As of last Friday, I am again in lockdown. Actually not only me but the whole of the state of Victoria. We had online church yesterday. We have now done it so often it has a feeling of normality. Nothing stops the people of God from worshipping – even from watching The Chosen.
During lockdown, I have been watching more TV than normal. So I thought I would share some of the shows that I have been marathoning:
Heaven’s Gate: The Cult of Cults – I think Heaven’s Gate really illustrates that a cult is the opposite of the single individual. This is really good because it includes people who were part of the cult and continue to believe.
Westworld – season 3 as I have seen the first two
Versailles – only because I am amazed people dressed like that
Batman Begins – I have been listening to the soundtrack while working
There might be some I have forgotten. I might do another post for books which is much more interesting.
I have been thinking of rewatching Christopher Nolan‘s Batman series. I have enjoyed them in the past and, since we are back in lockdown, I have a little spare time. And Existentialist Comics has a great comic on the connection between Kierkegaard and Batman.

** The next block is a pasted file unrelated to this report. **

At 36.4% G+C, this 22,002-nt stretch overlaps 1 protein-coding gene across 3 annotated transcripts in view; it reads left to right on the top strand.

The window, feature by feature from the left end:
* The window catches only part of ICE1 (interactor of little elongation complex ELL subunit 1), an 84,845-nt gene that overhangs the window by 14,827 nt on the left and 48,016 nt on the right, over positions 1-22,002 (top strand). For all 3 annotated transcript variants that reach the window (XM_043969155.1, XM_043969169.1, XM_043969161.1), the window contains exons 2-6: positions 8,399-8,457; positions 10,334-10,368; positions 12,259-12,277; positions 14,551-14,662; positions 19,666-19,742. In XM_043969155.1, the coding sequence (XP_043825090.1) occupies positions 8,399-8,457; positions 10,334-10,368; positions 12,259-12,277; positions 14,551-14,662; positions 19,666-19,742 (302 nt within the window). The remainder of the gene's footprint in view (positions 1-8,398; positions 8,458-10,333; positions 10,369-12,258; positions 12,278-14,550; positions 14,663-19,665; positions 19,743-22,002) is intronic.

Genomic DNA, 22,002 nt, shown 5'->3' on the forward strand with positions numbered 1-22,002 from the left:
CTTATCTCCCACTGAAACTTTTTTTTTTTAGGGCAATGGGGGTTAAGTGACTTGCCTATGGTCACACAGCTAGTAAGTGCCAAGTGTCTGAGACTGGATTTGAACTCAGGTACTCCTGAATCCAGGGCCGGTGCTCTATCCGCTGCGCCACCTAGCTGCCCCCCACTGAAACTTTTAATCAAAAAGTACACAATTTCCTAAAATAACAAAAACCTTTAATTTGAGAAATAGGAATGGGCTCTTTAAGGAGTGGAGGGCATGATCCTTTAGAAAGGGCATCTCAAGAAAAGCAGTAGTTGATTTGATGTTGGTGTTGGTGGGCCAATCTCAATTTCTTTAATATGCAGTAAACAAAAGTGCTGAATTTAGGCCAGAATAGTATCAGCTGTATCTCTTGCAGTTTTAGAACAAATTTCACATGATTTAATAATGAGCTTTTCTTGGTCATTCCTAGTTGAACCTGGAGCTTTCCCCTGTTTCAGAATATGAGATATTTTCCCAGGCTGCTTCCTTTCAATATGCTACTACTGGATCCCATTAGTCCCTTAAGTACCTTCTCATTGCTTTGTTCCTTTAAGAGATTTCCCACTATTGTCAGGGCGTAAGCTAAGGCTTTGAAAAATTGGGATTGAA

A movie is an experience. I think we sometimes over look the depth of some movies. I like the no-brainer movies too. But there are movies that make people think and, I think, the church should acknowledge that and work with it rather than against it. I think Jesus (and most certainly Kierkegaard) would use examples from modern movies to illustrate His points.
I have always thought that the three Nolan Batman movies had much philosophical depth. And I really like Batman as a superhero. So I did a quick Google and found this: The Dark Knight: Why So Existential? The post draws some very good connections with Fear and Trembling. It is well worth a read!
I might write more about Batman as I make my way through the movies.